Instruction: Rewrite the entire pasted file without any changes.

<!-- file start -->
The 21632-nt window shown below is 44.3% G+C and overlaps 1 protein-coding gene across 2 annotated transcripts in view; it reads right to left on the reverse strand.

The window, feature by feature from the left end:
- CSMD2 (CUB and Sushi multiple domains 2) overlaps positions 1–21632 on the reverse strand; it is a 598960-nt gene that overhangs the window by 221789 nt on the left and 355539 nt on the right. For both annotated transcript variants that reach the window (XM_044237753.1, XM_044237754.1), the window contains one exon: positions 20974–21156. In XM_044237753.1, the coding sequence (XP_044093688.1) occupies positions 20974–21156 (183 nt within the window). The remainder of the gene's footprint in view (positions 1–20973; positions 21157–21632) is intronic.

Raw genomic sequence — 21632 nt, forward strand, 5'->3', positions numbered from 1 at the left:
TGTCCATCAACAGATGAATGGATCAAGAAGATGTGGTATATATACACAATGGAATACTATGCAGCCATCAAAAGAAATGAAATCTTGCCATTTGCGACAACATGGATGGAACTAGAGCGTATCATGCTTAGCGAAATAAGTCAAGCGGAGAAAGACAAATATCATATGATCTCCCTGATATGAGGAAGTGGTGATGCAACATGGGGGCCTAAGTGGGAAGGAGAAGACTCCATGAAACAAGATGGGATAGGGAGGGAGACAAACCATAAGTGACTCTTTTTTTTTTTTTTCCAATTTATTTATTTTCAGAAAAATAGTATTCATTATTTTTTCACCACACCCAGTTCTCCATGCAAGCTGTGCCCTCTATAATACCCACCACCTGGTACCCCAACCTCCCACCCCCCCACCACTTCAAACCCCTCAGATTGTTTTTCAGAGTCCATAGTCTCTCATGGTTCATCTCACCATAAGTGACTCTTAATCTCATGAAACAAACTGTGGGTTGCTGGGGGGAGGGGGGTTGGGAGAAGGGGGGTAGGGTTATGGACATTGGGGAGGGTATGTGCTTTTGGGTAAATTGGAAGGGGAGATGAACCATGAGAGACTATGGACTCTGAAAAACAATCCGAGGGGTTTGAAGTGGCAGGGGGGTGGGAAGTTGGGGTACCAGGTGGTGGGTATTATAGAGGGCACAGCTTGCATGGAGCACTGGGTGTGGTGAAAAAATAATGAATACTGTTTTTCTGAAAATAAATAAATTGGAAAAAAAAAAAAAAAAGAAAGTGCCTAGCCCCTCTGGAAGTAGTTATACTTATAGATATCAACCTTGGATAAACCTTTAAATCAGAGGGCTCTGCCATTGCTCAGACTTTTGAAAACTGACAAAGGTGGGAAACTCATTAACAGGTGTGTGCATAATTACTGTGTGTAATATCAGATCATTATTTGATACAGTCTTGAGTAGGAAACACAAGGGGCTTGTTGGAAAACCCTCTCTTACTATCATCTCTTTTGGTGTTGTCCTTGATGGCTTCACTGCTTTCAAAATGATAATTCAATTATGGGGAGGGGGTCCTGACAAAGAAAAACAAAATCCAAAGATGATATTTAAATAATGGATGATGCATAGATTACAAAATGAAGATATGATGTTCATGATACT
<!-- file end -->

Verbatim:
The 21632-nt window shown below is 44.3% G+C and overlaps 1 protein-coding gene across 2 annotated transcripts in view; it reads right to left on the reverse strand.

The window, feature by feature from the left end:
- CSMD2 (CUB and Sushi multiple domains 2) overlaps positions 1–21632 on the reverse strand; it is a 598960-nt gene that overhangs the window by 221789 nt on the left and 355539 nt on the right. For both annotated transcript variants that reach the window (XM_044237753.1, XM_044237754.1), the window contains one exon: positions 20974–21156. In XM_044237753.1, the coding sequence (XP_044093688.1) occupies positions 20974–21156 (183 nt within the window). The remainder of the gene's footprint in view (positions 1–20973; positions 21157–21632) is intronic.

Raw genomic sequence — 21632 nt, forward strand, 5'->3', positions numbered from 1 at the left:
TGTCCATCAACAGATGAATGGATCAAGAAGATGTGGTATATATACACAATGGAATACTATGCAGCCATCAAAAGAAATGAAATCTTGCCATTTGCGACAACATGGATGGAACTAGAGCGTATCATGCTTAGCGAAATAAGTCAAGCGGAGAAAGACAAATATCATATGATCTCCCTGATATGAGGAAGTGGTGATGCAACATGGGGGCCTAAGTGGGAAGGAGAAGACTCCATGAAACAAGATGGGATAGGGAGGGAGACAAACCATAAGTGACTCTTTTTTTTTTTTTTCCAATTTATTTATTTTCAGAAAAATAGTATTCATTATTTTTTCACCACACCCAGTTCTCCATGCAAGCTGTGCCCTCTATAATACCCACCACCTGGTACCCCAACCTCCCACCCCCCCACCACTTCAAACCCCTCAGATTGTTTTTCAGAGTCCATAGTCTCTCATGGTTCATCTCACCATAAGTGACTCTTAATCTCATGAAACAAACTGTGGGTTGCTGGGGGGAGGGGGGTTGGGAGAAGGGGGGTAGGGTTATGGACATTGGGGAGGGTATGTGCTTTTGGGTAAATTGGAAGGGGAGATGAACCATGAGAGACTATGGACTCTGAAAAACAATCCGAGGGGTTTGAAGTGGCAGGGGGGTGGGAAGTTGGGGTACCAGGTGGTGGGTATTATAGAGGGCACAGCTTGCATGGAGCACTGGGTGTGGTGAAAAAATAATGAATACTGTTTTTCTGAAAATAAATAAATTGGAAAAAAAAAAAAAAAAGAAAGTGCCTAGCCCCTCTGGAAGTAGTTATACTTATAGATATCAACCTTGGATAAACCTTTAAATCAGAGGGCTCTGCCATTGCTCAGACTTTTGAAAACTGACAAAGGTGGGAAACTCATTAACAGGTGTGTGCATAATTACTGTGTGTAATATCAGATCATTATTTGATACAGTCTTGAGTAGGAAACACAAGGGGCTTGTTGGAAAACCCTCTCTTACTATCATCTCTTTTGGTGTTGTCCTTGATGGCTTCACTGCTTTCAAAATGATAATTCAATTATGGGGAGGGGGTCCTGACAAAGAAAAACAAAATCCAAAGATGATATTTAAATAATGGATGATGCATAGATTACAAAATGAAGATATGATGTTCATGATACT